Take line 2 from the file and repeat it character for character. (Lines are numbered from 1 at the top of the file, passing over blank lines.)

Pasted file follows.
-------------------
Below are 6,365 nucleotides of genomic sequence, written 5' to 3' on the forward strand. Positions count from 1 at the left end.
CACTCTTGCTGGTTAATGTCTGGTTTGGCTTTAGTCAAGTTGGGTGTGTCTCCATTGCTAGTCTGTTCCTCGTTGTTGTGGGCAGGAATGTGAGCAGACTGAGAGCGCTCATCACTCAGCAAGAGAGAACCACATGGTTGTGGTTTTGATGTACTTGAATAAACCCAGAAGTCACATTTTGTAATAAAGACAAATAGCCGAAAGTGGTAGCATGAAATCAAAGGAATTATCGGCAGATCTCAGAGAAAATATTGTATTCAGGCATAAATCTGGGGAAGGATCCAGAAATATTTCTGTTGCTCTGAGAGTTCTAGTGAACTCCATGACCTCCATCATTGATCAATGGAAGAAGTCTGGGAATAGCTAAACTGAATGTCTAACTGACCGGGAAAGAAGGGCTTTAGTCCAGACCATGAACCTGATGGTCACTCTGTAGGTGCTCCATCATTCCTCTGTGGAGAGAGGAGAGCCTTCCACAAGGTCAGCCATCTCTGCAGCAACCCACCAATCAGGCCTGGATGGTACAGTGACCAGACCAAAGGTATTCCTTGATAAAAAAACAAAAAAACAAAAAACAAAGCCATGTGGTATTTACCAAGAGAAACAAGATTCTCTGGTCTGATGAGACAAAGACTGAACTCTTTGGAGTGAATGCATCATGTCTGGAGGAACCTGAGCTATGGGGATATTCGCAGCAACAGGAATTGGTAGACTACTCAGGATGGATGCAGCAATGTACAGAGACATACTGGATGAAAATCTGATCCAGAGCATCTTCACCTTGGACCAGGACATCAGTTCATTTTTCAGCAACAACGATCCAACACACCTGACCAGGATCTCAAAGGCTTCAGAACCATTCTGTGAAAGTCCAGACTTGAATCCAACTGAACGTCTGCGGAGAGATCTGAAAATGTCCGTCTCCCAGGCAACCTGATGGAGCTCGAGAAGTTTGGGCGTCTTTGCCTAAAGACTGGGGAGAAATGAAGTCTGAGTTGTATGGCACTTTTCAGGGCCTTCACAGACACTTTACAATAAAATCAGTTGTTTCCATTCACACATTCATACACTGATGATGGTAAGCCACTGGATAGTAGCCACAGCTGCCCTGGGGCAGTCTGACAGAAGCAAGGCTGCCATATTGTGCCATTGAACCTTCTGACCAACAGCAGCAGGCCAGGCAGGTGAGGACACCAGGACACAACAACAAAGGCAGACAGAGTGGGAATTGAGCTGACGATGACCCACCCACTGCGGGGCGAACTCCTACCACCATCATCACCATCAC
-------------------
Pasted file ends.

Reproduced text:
CACTCTTGCTGGTTAATGTCTGGTTTGGCTTTAGTCAAGTTGGGTGTGTCTCCATTGCTAGTCTGTTCCTCGTTGTTGTGGGCAGGAATGTGAGCAGACTGAGAGCGCTCATCACTCAGCAAGAGAGAACCACATGGTTGTGGTTTTGATGTACTTGAATAAACCCAGAAGTCACATTTTGTAATAAAGACAAATAGCCGAAAGTGGTAGCATGAAATCAAAGGAATTATCGGCAGATCTCAGAGAAAATATTGTATTCAGGCATAAATCTGGGGAAGGATCCAGAAATATTTCTGTTGCTCTGAGAGTTCTAGTGAACTCCATGACCTCCATCATTGATCAATGGAAGAAGTCTGGGAATAGCTAAACTGAATGTCTAACTGACCGGGAAAGAAGGGCTTTAGTCCAGACCATGAACCTGATGGTCACTCTGTAGGTGCTCCATCATTCCTCTGTGGAGAGAGGAGAGCCTTCCACAAGGTCAGCCATCTCTGCAGCAACCCACCAATCAGGCCTGGATGGTACAGTGACCAGACCAAAGGTATTCCTTGATAAAAAAACAAAAAAACAAAAAACAAAGCCATGTGGTATTTACCAAGAGAAACAAGATTCTCTGGTCTGATGAGACAAAGACTGAACTCTTTGGAGTGAATGCATCATGTCTGGAGGAACCTGAGCTATGGGGATATTCGCAGCAACAGGAATTGGTAGACTACTCAGGATGGATGCAGCAATGTACAGAGACATACTGGATGAAAATCTGATCCAGAGCATCTTCACCTTGGACCAGGACATCAGTTCATTTTTCAGCAACAACGATCCAACACACCTGACCAGGATCTCAAAGGCTTCAGAACCATTCTGTGAAAGTCCAGACTTGAATCCAACTGAACGTCTGCGGAGAGATCTGAAAATGTCCGTCTCCCAGGCAACCTGATGGAGCTCGAGAAGTTTGGGCGTCTTTGCCTAAAGACTGGGGAGAAATGAAGTCTGAGTTGTATGGCACTTTTCAGGGCCTTCACAGACACTTTACAATAAAATCAGTTGTTTCCATTCACACATTCATACACTGATGATGGTAAGCCACTGGATAGTAGCCACAGCTGCCCTGGGGCAGTCTGACAGAAGCAAGGCTGCCATATTGTGCCATTGAACCTTCTGACCAACAGCAGCAGGCCAGGCAGGTGAGGACACCAGGACACAACAACAAAGGCAGACAGAGTGGGAATTGAGCTGACGATGACCCACCCACTGCGGGGCGAACTCCTACCACCATCATCACCATCAC